In addition, nine professors received Vilas Faculty Mid-Career Investigator Awards and six professors received Vilas Faculty Early Career Investigator Awards.

Detailed analysis of old star provides template for heavy element formation

This story was originally published by University Communications

The fusion furnaces that are the universe’s stars create the elements from helium up to iron. But iron is only number 26 on the periodic table out of well over 100 known elements. So the heavier ones, like gold, lead and uranium, must come from somewhere other than fusion.

Scientists have long known that those heavy elements come from neutron capture, where neutrons are added to an element that make it unstable, then it radioactively decays and its atomic number increases by one. Nearly 70 years ago, they confirmed one site, or event, of a neutron capture method known as the slow, or s-process. The rapid, or r-process, was not confirmed with a site until 2017, when the LIGO/VIRGO collaboration detected a neutron star merger.

“With a neutron star merger, the neutron stars are ripped apart and they throw out neutrons, and you can build lots of heavy elements out of these neutron stars,” says Jim Lawler, a professor of physics at the University of Wisconsin–Madison. “The mystery arises when we look at the total r-process inventory of our home galaxy: Can we explain all that with neutron star mergers or are there additional sites?”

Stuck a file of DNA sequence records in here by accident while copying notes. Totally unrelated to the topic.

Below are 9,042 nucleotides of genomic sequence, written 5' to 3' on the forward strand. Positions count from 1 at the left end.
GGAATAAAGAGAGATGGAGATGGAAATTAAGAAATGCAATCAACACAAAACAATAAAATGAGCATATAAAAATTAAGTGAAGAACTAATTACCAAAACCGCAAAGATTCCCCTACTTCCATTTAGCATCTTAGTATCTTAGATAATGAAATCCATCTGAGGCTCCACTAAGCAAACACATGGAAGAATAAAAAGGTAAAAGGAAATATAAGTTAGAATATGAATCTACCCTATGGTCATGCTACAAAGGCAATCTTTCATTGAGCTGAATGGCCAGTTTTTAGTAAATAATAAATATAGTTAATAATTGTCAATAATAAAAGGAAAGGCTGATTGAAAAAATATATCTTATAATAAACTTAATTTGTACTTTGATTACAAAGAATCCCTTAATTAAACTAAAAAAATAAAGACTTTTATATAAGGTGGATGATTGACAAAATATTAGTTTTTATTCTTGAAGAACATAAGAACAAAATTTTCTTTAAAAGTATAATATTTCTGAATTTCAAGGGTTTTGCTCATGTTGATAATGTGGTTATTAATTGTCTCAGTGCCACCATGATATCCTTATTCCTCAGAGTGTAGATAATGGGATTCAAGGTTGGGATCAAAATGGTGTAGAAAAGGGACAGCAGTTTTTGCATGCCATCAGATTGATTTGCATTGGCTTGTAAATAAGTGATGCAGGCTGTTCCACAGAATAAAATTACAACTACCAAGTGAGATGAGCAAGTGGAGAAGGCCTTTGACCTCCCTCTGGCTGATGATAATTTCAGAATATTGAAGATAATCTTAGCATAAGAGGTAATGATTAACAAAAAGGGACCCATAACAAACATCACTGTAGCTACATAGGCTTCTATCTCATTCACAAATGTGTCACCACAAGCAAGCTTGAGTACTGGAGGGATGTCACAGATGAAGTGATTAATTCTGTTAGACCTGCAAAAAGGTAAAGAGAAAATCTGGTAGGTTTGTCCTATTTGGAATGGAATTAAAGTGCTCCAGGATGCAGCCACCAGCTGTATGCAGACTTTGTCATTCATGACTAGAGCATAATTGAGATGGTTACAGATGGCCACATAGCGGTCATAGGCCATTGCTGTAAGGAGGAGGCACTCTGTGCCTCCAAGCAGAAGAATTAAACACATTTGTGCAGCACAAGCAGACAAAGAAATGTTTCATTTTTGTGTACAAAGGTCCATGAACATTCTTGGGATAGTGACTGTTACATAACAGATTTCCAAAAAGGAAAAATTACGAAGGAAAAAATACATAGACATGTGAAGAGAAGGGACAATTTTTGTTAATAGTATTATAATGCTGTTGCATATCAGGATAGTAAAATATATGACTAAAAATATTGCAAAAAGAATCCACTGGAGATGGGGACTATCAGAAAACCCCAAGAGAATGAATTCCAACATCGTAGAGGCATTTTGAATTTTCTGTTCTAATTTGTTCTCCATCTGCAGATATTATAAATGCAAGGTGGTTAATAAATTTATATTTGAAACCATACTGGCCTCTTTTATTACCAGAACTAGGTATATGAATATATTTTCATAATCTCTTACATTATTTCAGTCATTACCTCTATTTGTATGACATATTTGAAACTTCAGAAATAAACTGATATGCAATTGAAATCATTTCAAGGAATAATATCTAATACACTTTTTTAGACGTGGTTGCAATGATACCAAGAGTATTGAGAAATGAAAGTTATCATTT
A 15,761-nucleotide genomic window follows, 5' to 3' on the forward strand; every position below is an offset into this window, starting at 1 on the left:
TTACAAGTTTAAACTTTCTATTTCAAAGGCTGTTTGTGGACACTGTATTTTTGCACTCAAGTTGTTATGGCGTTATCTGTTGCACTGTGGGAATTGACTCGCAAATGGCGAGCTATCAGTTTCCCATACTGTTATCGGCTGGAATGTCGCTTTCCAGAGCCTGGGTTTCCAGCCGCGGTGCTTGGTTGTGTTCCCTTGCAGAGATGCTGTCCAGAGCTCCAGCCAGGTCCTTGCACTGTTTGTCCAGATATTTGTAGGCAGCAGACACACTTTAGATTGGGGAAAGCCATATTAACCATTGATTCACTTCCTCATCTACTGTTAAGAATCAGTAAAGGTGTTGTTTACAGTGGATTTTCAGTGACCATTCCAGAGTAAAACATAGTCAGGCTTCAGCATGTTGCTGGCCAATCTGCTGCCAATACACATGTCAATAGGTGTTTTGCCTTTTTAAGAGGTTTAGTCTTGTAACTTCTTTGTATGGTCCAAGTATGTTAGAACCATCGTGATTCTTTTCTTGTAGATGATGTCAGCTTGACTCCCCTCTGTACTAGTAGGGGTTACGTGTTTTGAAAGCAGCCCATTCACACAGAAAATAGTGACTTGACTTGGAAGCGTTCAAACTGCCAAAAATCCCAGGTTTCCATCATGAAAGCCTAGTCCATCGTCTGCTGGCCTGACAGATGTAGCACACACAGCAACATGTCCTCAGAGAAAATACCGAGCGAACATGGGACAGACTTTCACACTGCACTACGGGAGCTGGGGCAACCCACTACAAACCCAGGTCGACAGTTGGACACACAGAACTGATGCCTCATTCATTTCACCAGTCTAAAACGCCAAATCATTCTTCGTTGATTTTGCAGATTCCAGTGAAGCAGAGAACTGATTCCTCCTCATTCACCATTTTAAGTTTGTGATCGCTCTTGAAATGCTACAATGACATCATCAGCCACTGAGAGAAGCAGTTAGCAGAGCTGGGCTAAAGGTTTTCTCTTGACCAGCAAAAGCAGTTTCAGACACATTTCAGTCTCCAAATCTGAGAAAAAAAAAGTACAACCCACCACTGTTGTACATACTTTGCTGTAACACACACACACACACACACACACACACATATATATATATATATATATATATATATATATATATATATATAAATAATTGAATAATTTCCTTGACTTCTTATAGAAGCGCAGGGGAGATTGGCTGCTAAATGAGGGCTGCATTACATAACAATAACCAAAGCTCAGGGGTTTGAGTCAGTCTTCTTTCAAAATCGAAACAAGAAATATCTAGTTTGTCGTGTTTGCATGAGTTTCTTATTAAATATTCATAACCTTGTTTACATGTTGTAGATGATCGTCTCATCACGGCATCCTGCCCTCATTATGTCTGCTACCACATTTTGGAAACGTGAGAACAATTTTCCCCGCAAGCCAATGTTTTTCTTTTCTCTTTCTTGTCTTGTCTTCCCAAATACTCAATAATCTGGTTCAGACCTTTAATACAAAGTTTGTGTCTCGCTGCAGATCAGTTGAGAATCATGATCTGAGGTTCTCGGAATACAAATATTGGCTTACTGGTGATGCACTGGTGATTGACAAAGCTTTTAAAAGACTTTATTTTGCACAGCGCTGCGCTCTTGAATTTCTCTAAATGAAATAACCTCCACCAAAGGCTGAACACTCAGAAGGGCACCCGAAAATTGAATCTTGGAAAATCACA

In a new study led by astronomers from the University of Michigan, Lawler and colleagues identified the elemental composition of HD 222925, a Milky Way star located over 1400 lightyears from earth. Their analysis confirmed that the star was rich in r-process elements, and they were able to identify and calculate the relative abundance of each element. They also found that the star is iron- and metal-poor, a proxy for age that indicates HD 222925 is relatively old and provides information about early star formation.

“We were able to determine a complete r-process abundance pattern for what we think is probably one event that happened early in the beginning of the universe,” Lawler says. “So that r-process template now can be used to screen various models of the nuclear physics that produce the r-process and see if the models for all sites are physically correct.”

At UW–Madison, Lawler and scientist Elizabeth Denhartog contributed the spectroscopic analysis that identified the elements in the star. Every element has a unique electromagnetic spectrum that can be separated into spectral lines using a diffraction grating — just like a prism separates white light into a rainbow. HD 222925 is a relatively bright star, meaning it provided stronger spectra to analyze. It was also identified by the Hubble Space Telescope, providing access to data in the ultraviolet range that is normally blocked by the ozone layer and undetectable by telescopes on Earth.

For the full story, read more on the University of Michigan’s news site.

THIS STUDY WAS SUPPORTED IN PART BY NASA (GRANTS GO-15657, GO-15951, AND 80NSSC21K0627); U.S. NATIONAL SCIENCE FOUNDATION (NSF, GRANTS PHY 14-30152, OISE 1927130, AST 1716251 AND AST 1815403); AND THE U.S. DEPARTMENT OF ENERGY (GRANT DE-FG02-95-ER40934); AND NOIRLAB, WHICH IS MANAGED UNDER A COOPERATIVE AGREEMENT WITH THE NSF.